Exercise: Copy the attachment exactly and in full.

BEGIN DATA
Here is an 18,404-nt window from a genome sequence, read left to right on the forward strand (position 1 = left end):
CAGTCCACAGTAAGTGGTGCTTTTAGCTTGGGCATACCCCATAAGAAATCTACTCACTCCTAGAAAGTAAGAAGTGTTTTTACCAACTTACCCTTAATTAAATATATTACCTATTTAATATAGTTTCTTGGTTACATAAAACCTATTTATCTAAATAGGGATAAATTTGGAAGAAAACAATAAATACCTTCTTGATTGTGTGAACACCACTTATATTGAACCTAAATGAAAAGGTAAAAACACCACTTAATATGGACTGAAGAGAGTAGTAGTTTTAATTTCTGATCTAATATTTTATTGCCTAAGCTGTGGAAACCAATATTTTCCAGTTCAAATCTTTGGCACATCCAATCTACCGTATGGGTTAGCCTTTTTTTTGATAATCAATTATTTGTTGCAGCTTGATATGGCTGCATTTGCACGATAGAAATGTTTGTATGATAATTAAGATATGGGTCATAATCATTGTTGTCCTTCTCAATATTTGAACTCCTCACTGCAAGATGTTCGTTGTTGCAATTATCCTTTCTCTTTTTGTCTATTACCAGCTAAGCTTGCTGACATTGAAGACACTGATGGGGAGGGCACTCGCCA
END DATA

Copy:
Here is an 18,404-nt window from a genome sequence, read left to right on the forward strand (position 1 = left end):
CAGTCCACAGTAAGTGGTGCTTTTAGCTTGGGCATACCCCATAAGAAATCTACTCACTCCTAGAAAGTAAGAAGTGTTTTTACCAACTTACCCTTAATTAAATATATTACCTATTTAATATAGTTTCTTGGTTACATAAAACCTATTTATCTAAATAGGGATAAATTTGGAAGAAAACAATAAATACCTTCTTGATTGTGTGAACACCACTTATATTGAACCTAAATGAAAAGGTAAAAACACCACTTAATATGGACTGAAGAGAGTAGTAGTTTTAATTTCTGATCTAATATTTTATTGCCTAAGCTGTGGAAACCAATATTTTCCAGTTCAAATCTTTGGCACATCCAATCTACCGTATGGGTTAGCCTTTTTTTTGATAATCAATTATTTGTTGCAGCTTGATATGGCTGCATTTGCACGATAGAAATGTTTGTATGATAATTAAGATATGGGTCATAATCATTGTTGTCCTTCTCAATATTTGAACTCCTCACTGCAAGATGTTCGTTGTTGCAATTATCCTTTCTCTTTTTGTCTATTACCAGCTAAGCTTGCTGACATTGAAGACACTGATGGGGAGGGCACTCGCCA